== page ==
A second employee of Texas Health Presbyterian Hospital Dallas, a woman who helped treat the late Thomas Eric Duncan, has been diagnosed with Ebola. From the Washington Post:
“The health-care worker reported a fever Tuesday and was immediately isolated at the hospital,” a statement from the Texas Department of State Health Services said.
Dallas County Judge Clay Jenkins said at a news conference that the female worker was isolated within 90 minutes of taking an elevated temperature reading. He also warned that additional cases could be on the horizon.
(Jenkins is the chief executive of Dallas County.)
It isn’t known how, specifically, the new patient (or nurse Nina Pham, who was hospitalized this weekend and is in good condition) was infected. The new patient’s apartment is being decontaminated and officials are in the process of determining whether she had contact with anyone outside the hospital while symptomatic.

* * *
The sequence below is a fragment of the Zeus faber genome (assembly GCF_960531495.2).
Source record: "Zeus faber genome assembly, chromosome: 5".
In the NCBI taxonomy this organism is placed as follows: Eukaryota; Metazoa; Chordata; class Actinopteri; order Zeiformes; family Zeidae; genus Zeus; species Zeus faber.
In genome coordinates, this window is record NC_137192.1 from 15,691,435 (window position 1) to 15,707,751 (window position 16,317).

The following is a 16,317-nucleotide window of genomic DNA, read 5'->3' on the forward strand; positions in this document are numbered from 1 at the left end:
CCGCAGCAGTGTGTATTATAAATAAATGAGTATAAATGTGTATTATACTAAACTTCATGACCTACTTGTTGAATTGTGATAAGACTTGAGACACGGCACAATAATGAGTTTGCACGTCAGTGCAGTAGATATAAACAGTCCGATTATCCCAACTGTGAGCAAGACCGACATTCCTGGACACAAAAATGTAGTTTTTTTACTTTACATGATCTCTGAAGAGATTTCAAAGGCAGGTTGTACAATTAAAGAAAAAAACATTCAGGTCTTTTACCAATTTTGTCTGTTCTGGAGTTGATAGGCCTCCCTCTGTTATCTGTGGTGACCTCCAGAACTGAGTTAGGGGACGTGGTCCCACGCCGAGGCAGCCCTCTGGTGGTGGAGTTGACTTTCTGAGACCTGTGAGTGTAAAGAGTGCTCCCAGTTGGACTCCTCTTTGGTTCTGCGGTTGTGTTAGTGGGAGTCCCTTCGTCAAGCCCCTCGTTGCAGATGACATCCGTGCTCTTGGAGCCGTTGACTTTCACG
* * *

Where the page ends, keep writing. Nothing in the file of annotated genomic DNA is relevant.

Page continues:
The second case coincides with increasing criticism of Texas Health Presbyterian Dallas for its reaction to Duncan’s infection. A nurses’ union gave a statement to reporters last night that it said came from employees at the hospital:
The statement alleged that guidelines for handling the Ebola patient were constantly changing, and that for two days after Duncan was admitted to isolation the nurses were given personal protective equipment that left their necks exposed. The organization did not name the nurses or say how many contributed to the statement.
The union also “accused the hospital of sending contaminated lab specimens from Duncan through the same hospital tube system used for all patients, rather than specially sealing or hand delivering them.”